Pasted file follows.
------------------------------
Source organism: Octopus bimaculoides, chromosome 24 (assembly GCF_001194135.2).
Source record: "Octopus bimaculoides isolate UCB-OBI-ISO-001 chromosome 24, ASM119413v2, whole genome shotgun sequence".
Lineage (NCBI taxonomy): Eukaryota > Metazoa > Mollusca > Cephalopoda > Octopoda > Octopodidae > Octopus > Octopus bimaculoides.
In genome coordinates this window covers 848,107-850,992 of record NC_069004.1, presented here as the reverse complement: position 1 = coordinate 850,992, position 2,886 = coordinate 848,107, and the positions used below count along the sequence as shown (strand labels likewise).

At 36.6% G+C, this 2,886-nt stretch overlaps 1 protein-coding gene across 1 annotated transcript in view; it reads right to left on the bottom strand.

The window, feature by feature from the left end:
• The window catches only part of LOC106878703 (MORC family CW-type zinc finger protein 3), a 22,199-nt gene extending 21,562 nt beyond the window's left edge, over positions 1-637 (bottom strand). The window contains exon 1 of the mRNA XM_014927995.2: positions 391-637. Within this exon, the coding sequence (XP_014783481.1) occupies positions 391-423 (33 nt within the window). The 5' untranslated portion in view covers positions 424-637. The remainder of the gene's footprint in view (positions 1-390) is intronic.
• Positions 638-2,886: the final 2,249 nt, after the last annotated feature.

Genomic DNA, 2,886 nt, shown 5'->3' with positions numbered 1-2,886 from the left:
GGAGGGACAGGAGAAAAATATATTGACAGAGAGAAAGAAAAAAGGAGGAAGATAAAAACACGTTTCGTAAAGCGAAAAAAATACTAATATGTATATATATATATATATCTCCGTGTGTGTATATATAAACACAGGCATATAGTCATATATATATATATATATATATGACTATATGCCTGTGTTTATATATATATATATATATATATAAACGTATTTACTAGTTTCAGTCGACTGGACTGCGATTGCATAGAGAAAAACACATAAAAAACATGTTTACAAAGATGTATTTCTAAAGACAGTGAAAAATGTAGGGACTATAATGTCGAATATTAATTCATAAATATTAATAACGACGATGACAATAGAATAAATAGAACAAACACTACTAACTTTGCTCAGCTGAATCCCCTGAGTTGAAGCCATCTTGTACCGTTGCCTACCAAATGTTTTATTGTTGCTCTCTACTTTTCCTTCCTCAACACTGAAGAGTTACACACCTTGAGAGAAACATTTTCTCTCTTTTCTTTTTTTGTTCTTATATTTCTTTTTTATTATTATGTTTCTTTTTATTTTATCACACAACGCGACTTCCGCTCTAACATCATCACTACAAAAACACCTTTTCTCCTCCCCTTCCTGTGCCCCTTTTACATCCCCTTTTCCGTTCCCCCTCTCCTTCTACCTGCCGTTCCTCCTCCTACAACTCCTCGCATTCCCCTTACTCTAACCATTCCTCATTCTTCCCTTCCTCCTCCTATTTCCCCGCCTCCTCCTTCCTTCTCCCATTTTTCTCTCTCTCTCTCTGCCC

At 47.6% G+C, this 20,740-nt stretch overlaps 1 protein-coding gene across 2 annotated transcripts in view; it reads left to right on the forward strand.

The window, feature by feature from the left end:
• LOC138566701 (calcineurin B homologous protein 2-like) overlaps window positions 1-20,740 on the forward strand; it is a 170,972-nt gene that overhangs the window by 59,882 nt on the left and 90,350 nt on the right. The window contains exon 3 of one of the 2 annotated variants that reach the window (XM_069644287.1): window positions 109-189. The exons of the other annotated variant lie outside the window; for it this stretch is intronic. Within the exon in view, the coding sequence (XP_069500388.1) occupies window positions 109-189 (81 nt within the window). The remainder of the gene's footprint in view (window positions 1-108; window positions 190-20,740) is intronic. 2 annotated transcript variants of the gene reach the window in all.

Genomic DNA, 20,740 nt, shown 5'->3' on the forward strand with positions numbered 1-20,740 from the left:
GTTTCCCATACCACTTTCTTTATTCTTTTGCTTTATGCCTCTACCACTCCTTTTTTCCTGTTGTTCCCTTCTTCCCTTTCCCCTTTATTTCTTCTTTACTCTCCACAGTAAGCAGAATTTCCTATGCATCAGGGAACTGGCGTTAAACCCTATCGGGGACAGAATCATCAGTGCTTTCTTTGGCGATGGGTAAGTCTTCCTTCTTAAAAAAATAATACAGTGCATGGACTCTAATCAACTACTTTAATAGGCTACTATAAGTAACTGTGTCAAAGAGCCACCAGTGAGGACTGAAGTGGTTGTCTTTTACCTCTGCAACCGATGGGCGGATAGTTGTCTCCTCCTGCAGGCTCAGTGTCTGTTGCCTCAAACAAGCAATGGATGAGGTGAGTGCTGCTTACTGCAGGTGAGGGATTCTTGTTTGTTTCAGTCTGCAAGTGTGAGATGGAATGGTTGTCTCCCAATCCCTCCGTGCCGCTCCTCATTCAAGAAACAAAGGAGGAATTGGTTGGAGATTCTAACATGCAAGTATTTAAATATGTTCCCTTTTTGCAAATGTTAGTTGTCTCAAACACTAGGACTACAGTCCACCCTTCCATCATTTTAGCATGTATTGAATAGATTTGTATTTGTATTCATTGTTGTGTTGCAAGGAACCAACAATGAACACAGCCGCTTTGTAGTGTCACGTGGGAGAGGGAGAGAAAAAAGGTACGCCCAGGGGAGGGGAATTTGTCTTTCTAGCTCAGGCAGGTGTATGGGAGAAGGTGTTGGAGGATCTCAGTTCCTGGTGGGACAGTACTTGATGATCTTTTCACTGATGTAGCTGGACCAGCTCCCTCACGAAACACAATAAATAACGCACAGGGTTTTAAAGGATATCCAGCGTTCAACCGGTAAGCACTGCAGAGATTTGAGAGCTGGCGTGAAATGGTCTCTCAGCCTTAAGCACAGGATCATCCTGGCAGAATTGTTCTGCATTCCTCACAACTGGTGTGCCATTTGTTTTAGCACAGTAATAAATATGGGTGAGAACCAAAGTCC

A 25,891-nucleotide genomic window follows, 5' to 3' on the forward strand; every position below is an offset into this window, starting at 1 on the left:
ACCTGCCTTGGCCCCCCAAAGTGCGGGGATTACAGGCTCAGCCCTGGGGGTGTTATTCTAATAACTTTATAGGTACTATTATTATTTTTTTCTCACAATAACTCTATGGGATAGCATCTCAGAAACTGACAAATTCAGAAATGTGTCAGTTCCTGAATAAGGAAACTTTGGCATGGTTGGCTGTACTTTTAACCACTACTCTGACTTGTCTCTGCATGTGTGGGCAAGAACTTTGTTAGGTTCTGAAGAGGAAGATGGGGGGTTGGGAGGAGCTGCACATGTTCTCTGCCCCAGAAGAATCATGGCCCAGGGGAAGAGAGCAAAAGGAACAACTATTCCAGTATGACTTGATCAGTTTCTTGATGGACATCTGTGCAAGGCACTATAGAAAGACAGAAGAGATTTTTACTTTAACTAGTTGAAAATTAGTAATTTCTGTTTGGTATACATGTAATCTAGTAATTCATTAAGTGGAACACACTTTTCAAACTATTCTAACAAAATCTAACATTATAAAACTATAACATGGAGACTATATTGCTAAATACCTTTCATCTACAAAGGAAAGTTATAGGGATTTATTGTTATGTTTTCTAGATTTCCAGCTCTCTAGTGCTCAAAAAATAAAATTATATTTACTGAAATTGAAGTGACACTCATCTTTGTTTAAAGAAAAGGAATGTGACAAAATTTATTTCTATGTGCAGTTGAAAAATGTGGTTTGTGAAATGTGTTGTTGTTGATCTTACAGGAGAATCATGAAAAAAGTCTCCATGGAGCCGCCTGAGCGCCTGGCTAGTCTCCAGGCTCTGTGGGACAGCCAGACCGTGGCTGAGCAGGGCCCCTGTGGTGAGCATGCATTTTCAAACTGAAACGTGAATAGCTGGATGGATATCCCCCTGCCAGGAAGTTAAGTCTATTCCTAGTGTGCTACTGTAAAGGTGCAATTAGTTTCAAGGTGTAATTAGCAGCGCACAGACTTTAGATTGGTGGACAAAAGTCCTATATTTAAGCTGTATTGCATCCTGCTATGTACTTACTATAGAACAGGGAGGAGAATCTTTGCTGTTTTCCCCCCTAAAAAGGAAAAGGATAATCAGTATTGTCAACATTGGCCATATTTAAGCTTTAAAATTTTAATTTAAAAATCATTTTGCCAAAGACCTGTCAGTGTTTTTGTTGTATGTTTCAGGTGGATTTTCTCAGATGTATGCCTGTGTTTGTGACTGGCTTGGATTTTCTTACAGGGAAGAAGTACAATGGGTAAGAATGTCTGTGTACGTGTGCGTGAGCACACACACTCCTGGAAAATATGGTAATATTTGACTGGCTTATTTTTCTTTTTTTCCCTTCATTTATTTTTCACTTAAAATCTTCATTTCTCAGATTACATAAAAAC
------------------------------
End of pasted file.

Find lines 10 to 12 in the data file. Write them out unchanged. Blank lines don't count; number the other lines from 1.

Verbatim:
GGAGGGACAGGAGAAAAATATATTGACAGAGAGAAAGAAAAAAGGAGGAAGATAAAAACACGTTTCGTAAAGCGAAAAAAATACTAATATGTATATATATATATATATCTCCGTGTGTGTATATATAAACACAGGCATATAGTCATATATATATATATATATATATGACTATATGCCTGTGTTTATATATATATATATATATATATAAACGTATTTACTAGTTTCAGTCGACTGGACTGCGATTGCATAGAGAAAAACACATAAAAAACATGTTTACAAAGATGTATTTCTAAAGACAGTGAAAAATGTAGGGACTATAATGTCGAATATTAATTCATAAATATTAATAACGACGATGACAATAGAATAAATAGAACAAACACTACTAACTTTGCTCAGCTGAATCCCCTGAGTTGAAGCCATCTTGTACCGTTGCCTACCAAATGTTTTATTGTTGCTCTCTACTTTTCCTTCCTCAACACTGAAGAGTTACACACCTTGAGAGAAACATTTTCTCTCTTTTCTTTTTTTGTTCTTATATTTCTTTTTTATTATTATGTTTCTTTTTATTTTATCACACAACGCGACTTCCGCTCTAACATCATCACTACAAAAACACCTTTTCTCCTCCCCTTCCTGTGCCCCTTTTACATCCCCTTTTCCGTTCCCCCTCTCCTTCTACCTGCCGTTCCTCCTCCTACAACTCCTCGCATTCCCCTTACTCTAACCATTCCTCATTCTTCCCTTCCTCCTCCTATTTCCCCGCCTCCTCCTTCCTTCTCCCATTTTTCTCTCTCTCTCTCTGCCC

At 47.6% G+C, this 20,740-nt stretch overlaps 1 protein-coding gene across 2 annotated transcripts in view; it reads left to right on the forward strand.

The window, feature by feature from the left end: